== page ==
PhotoNew car sales have helped power the U.S. economy in recent years, but the sales pace is definitely slowing.

With a string of record sales months, demand for new vehicles appears to be on the decline. A forecast from J.D. Power estimates new car sales will be down in August by 6.5% from August 2015 – a significant drop.

John Humphrey, senior vice president of the global automotive practice at J.D. Power, said until earlier this year, new vehicle sales had grown every month since September 2010. This year, sales have gone down in each of the last four months.

“Softening retail sales amid low interest rates, relatively cheap gas and automakers pushing more aggressive incentives may be an indicator that further growth in this cycle will be difficult,” Humphrey said. “There is opportunity for some catch-up in the all-important Labor Day selling period, but as momentum slows, the industry will need to be cautious to balance volume and margin, as incentives are close to record levels."

Smaller decline seen

Edmunds.com also forecasts a sales drop, but not as much of one. It predicts sales actually rose slightly in August over July, but will end up being slightly lower than August 2015.

"The summer isn't delivering explosive sales like we saw last year, but the industry is still on pace to set an annual sales record," says Edmunds.com Executive Director of Industry Analysis Jessica Caldwell.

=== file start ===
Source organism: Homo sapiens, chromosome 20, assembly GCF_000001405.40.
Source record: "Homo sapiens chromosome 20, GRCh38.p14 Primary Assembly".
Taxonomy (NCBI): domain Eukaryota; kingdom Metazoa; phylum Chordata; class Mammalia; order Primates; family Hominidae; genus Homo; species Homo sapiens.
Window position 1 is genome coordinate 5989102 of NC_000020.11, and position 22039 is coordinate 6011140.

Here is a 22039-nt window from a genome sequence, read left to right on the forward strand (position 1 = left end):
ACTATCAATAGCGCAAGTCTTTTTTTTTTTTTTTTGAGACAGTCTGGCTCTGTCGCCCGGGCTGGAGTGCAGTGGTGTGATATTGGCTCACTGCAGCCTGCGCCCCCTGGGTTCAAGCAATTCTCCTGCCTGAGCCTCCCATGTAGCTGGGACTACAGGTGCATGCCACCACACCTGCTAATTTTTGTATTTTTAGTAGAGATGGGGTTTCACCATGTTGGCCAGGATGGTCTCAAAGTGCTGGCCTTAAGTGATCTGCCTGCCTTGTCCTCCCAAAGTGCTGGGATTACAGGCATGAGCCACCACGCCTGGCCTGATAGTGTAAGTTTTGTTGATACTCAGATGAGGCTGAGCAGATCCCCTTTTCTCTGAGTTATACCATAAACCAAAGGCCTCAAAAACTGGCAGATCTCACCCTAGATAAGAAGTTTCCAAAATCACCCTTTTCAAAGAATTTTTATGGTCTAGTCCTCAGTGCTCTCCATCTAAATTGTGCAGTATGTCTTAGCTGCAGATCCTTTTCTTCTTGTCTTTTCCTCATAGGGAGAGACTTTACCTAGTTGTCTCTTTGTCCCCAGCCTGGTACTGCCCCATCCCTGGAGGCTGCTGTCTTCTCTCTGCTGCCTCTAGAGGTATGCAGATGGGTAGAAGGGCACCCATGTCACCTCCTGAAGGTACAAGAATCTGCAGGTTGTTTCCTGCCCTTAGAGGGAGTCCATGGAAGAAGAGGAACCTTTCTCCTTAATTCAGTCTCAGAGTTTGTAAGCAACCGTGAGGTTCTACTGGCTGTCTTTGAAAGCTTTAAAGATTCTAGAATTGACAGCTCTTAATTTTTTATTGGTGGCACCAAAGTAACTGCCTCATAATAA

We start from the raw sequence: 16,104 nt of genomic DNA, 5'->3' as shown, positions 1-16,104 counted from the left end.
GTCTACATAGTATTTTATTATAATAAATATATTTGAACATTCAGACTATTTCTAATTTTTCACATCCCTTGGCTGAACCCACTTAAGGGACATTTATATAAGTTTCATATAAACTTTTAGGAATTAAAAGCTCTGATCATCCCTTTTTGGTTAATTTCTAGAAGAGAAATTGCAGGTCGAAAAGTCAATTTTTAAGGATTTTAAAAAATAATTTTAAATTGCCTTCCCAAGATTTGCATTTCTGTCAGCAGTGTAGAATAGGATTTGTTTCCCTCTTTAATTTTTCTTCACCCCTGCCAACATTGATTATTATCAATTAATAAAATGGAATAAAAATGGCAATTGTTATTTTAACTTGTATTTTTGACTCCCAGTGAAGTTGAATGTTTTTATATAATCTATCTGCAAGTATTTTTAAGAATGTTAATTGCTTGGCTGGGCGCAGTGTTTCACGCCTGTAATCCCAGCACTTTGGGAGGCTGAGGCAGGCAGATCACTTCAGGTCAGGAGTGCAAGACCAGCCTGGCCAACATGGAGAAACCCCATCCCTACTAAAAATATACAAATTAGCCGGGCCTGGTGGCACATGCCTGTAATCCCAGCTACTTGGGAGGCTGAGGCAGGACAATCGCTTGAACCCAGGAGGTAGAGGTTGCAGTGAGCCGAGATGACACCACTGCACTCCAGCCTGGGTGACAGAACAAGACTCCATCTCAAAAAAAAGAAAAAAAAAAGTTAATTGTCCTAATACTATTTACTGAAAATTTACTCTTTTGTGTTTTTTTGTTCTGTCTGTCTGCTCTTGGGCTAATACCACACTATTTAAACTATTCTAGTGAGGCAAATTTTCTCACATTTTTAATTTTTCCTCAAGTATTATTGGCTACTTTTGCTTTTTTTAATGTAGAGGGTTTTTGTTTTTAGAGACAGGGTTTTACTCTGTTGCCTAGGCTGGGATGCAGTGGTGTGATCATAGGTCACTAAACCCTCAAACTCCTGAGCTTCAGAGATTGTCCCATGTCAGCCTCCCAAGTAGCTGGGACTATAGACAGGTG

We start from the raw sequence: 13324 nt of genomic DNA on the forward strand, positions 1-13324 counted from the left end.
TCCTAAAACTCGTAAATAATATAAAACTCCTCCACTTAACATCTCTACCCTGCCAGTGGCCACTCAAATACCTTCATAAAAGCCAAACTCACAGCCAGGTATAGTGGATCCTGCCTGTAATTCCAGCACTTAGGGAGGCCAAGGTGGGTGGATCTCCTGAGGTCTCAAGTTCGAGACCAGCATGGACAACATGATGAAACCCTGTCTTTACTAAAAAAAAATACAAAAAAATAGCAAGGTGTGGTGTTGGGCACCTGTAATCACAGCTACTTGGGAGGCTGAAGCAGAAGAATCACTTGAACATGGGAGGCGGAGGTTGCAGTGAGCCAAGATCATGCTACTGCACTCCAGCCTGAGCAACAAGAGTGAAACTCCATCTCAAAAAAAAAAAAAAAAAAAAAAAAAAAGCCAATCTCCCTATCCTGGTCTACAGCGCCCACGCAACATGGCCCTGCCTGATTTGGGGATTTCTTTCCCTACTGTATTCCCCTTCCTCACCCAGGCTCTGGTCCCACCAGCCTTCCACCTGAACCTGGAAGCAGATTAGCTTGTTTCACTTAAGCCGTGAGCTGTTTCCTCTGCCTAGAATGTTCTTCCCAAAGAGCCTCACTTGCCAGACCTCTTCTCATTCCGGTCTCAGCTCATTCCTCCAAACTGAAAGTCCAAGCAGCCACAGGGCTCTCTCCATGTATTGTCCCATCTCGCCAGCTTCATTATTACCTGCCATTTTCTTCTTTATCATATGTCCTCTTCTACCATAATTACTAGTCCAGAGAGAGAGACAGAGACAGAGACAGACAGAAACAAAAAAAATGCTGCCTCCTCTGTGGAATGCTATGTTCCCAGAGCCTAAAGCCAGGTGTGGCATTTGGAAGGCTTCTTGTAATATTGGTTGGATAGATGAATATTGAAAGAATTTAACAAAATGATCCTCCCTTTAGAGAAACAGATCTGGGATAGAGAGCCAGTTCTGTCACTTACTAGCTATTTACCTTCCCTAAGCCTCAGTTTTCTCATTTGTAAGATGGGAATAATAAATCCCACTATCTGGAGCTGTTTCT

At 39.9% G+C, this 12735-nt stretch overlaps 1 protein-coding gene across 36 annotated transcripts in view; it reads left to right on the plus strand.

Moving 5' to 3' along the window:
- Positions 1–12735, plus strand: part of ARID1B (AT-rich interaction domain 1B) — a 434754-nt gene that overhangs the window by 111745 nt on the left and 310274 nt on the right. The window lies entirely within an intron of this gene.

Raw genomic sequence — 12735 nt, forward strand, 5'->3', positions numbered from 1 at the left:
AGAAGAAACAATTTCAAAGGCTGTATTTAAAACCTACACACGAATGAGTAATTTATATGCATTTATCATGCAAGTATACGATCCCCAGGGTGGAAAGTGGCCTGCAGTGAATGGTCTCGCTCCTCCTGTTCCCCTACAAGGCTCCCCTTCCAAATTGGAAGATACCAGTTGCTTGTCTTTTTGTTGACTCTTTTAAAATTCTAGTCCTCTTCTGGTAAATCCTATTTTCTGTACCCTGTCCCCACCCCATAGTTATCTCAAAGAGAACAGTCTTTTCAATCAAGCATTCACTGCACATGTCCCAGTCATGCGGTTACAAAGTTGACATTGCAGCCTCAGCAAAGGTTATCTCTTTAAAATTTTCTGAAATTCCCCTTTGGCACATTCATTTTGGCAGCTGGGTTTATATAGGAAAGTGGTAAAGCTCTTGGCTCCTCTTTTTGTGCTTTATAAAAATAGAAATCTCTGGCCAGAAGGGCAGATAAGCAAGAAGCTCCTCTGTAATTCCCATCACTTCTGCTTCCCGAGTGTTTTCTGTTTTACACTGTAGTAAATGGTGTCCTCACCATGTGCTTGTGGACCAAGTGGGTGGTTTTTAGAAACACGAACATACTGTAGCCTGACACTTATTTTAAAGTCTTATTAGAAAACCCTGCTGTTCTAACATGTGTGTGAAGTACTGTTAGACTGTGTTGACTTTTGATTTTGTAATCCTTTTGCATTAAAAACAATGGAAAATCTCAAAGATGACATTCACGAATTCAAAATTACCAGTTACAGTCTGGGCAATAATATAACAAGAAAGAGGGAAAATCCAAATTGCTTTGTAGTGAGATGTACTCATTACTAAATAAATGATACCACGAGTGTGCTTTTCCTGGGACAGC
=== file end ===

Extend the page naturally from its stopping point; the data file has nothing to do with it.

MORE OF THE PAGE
She says carmakers have stayed disciplined about managing their inventories and don't feel the added pressure to provide big incentives in order to make sales. But with declining sales, consumers should find plenty of good deals.

Readjusting market

Kelley Blue Book (KBB) also sees a modest sales decline for August. The automotive valuation service is projecting a 2% year-over-year drop in sales. Even so, Tim Fleming, analyst for Kelley Blue Book, says the market remains healthy – it's just readjusting.

“The mix of sales is divided, with demand for utility vehicles continuing to grow at the same time that car sales are falling,” he said. “As we reach the peak of the market, Kelley Blue Book will keep an eye on a few key factors, including increased fleet penetration in 2016 combined with flat retail demand, rising incentive spend [sic] from automakers, and used car prices, which have yet to respond to the growing supply of off-lease vehicles.”

Any changes in the direction of these factors, he says, could speed up a decline in new-car sales.

For consumers, the report suggests where they might find the best deals. KBB reports GM sales will likely be down for a fifth straight month, meaning dealers might be more likely to make deals. On the other hand, Hyundai and Kia are gaining market share, suggesting those dealers might be a bit less likely to offer generous incentives.


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